EDM has gotten a lot of attention this past week in the form of harsh media criticism of this genre’s perceived heavy ties to drug use. This criticism is not new by any means as it has been around for years (if not decades). No music style or genre is free from its own demons, and electronic music is not the first to have painful ties to less than favorable stereotypes. Now, however, with three deaths in less than a week, the media has enough ammo to really start talking. Woodstock had marijuana and LSD, Rock and Roll had cocaine, and EDM, now “officially” has Molly.
The unfortunate truth is that those of us who attend sets completely sober, who travel hundreds of miles to meet up with friends whom we’ve met at other shows, or who would propose at their favorite artist’s set have made it WAY too easy for the media to do this.
The photo above is exactly why our parents, and an increasing amount of media, hate EDM. The apparel found far too often at these events is visual evidence to support their claims that we are an inferior, disillusioned, sub-culture, with nothing more on our minds other than providing justification to get high.
How many of us have stood idly by as individuals take freedom of expression to the extreme, donning attire that is by definition, a public drug advertisement of the worst kind? We may mutter comments to our friends, but to those we’re talking about, we avoid the uncomfortable discussion. “Have you seen Molly?” “Roll Face” “I Party with Lucy, Molly, & Mary Jane.” Its one thing to claim this as a part of one’s style, but if there was such a style, we should be seeing these shirts outside of festivals/events. Let’s face it, its pretty rare.
Embarrassingly, I too have been guilty of furthering the stereotype. In fact, one of the first rave shirts I ever wore included the phrase “roll hard.” It was what I thought I should do, to “look like a veteran.” Now I just feel ridiculous about it. I didn’t “roll hard” at that event, but I did make a lot of friends, none of whom had anything to say about my shirt.
It’s not terribly unlike the first day of high school or college. People look around to get an understanding of what’s acceptable. They see these shirts, hats, glasses, and kandi, and think “this is what people should do in order to fit in”. Even if you knew nothing about the scene, seeing these walking billboards would probably be enough to make anyone think drugs are not only acceptable, but encouraged.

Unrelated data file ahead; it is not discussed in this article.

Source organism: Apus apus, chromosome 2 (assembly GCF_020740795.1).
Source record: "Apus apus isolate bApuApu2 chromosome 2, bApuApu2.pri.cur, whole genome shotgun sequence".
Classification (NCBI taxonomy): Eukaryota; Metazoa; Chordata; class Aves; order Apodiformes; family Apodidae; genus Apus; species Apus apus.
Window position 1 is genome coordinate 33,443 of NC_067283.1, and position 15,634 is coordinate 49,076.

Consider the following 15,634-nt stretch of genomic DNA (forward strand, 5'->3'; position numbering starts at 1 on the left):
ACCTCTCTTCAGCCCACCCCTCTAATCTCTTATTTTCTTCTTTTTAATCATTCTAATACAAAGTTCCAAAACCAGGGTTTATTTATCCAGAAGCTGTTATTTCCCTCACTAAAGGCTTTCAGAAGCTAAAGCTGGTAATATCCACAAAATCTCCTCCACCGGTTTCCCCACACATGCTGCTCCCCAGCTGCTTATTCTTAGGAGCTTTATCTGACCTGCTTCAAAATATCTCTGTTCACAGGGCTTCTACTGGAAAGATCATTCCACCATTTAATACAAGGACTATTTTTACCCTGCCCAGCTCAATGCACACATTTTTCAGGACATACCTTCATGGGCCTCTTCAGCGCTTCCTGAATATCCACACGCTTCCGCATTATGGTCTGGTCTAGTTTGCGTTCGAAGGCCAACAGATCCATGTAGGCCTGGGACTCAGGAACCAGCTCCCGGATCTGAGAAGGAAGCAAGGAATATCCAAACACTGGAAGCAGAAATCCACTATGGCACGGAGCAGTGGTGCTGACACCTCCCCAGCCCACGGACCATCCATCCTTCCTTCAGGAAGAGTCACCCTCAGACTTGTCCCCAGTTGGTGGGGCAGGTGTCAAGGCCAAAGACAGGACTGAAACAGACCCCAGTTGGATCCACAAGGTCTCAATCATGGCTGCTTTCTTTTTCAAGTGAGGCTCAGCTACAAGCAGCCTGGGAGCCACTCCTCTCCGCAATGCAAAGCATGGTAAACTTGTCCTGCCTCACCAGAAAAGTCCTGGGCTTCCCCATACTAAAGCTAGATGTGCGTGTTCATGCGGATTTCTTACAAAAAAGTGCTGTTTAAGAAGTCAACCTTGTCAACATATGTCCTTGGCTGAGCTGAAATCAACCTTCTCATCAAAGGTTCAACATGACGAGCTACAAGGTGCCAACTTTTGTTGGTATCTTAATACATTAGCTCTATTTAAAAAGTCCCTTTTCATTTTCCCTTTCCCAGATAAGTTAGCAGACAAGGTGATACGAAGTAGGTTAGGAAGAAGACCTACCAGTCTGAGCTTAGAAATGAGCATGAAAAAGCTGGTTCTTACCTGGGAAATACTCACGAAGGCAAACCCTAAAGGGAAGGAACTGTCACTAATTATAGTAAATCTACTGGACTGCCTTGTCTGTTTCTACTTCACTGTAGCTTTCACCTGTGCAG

People use the term PLUR (Peace, Love, Unity, Respect) to describe how we should treat each other and behave at an EDM event. However beautiful this concept may be in a world that seems to get more bent by the day, we took it too far. Not everything is acceptable. We have missed an opportunity to show our newest family members what it really means to be a lover of not only “EDM”, but of electronic music in general. We owe it to ourselves -and to the scene- to show these newcomers the way things really are, and not just how they seem.
Sunday, in lieu of the cancelled Day 3 of EZoo, I attended the Firebeatz/W&W/Jochen Miller show at Roseland Ballroom. There, everything came full circle, as I watched one girl show another how to trade kandi. After the newly taught girl turned back around to face the stage, the “show veteran,” now behind her, read her new kandi, pulled it off her wrist, and sent beads to the floor as she stretched it until it broke. I asked her what it said. She said “Roll Hard.” Wow. Now that, was an epiphany.
This week has been a lot about pointing fingers: at promoters, at the unfortunate individuals who lost their lives, at artists, at anything to keep the world still spinning, but we have yet to ask ourselves the most important question of “What can we do?”
From here on forwards, I challenge everyone who loves this music as much as I do, to help clean our scene. Trade your favorite kandi for those with unimaginative drug references so you can destroy them. Stock up on 6 dollar shirts, and start giving people the shirt off your back if it means removing one more “Molly’s my Favorite Slut” shirt from circulation. More importantly than the act itself: show everyone the love they deserve by telling them you respect them too much to let them think that this is the only aspect of EDM. Electronic dance music is far too amazing for that.
While it is not our right to decide for someone whether they should or shouldn’t take something at their next show, it is in our power to control what the rest of the world sees in us. I understand that people will take drugs at shows, we all understand that this is going to happen. But please, do not let it define who you are, who the rest of us are, or what our scene is.